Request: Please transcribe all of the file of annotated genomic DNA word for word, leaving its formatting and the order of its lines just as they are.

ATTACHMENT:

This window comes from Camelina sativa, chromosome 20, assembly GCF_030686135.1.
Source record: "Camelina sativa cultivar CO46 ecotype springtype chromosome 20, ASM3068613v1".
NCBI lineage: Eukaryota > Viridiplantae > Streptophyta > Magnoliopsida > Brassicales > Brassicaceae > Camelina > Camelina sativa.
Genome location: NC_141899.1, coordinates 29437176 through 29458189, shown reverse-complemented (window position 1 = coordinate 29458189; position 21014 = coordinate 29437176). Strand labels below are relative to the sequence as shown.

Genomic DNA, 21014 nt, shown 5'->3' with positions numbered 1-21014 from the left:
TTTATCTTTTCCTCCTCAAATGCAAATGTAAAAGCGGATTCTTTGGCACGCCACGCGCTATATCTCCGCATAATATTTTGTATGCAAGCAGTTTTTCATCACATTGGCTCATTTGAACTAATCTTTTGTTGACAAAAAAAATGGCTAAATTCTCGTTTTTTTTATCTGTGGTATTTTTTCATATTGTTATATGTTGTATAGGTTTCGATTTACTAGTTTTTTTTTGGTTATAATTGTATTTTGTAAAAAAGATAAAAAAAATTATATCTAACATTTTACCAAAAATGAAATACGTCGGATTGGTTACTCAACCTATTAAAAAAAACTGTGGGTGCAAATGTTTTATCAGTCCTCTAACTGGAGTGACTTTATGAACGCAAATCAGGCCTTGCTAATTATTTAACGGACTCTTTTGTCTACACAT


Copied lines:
This window comes from Camelina sativa, chromosome 20, assembly GCF_030686135.1.
Source record: "Camelina sativa cultivar CO46 ecotype springtype chromosome 20, ASM3068613v1".
NCBI lineage: Eukaryota > Viridiplantae > Streptophyta > Magnoliopsida > Brassicales > Brassicaceae > Camelina > Camelina sativa.
Genome location: NC_141899.1, coordinates 29437176 through 29458189, shown reverse-complemented (window position 1 = coordinate 29458189; position 21014 = coordinate 29437176). Strand labels below are relative to the sequence as shown.

Genomic DNA, 21014 nt, shown 5'->3' with positions numbered 1-21014 from the left:
TTTATCTTTTCCTCCTCAAATGCAAATGTAAAAGCGGATTCTTTGGCACGCCACGCGCTATATCTCCGCATAATATTTTGTATGCAAGCAGTTTTTCATCACATTGGCTCATTTGAACTAATCTTTTGTTGACAAAAAAAATGGCTAAATTCTCGTTTTTTTTATCTGTGGTATTTTTTCATATTGTTATATGTTGTATAGGTTTCGATTTACTAGTTTTTTTTTGGTTATAATTGTATTTTGTAAAAAAGATAAAAAAAATTATATCTAACATTTTACCAAAAATGAAATACGTCGGATTGGTTACTCAACCTATTAAAAAAAACTGTGGGTGCAAATGTTTTATCAGTCCTCTAACTGGAGTGACTTTATGAACGCAAATCAGGCCTTGCTAATTATTTAACGGACTCTTTTGTCTACACAT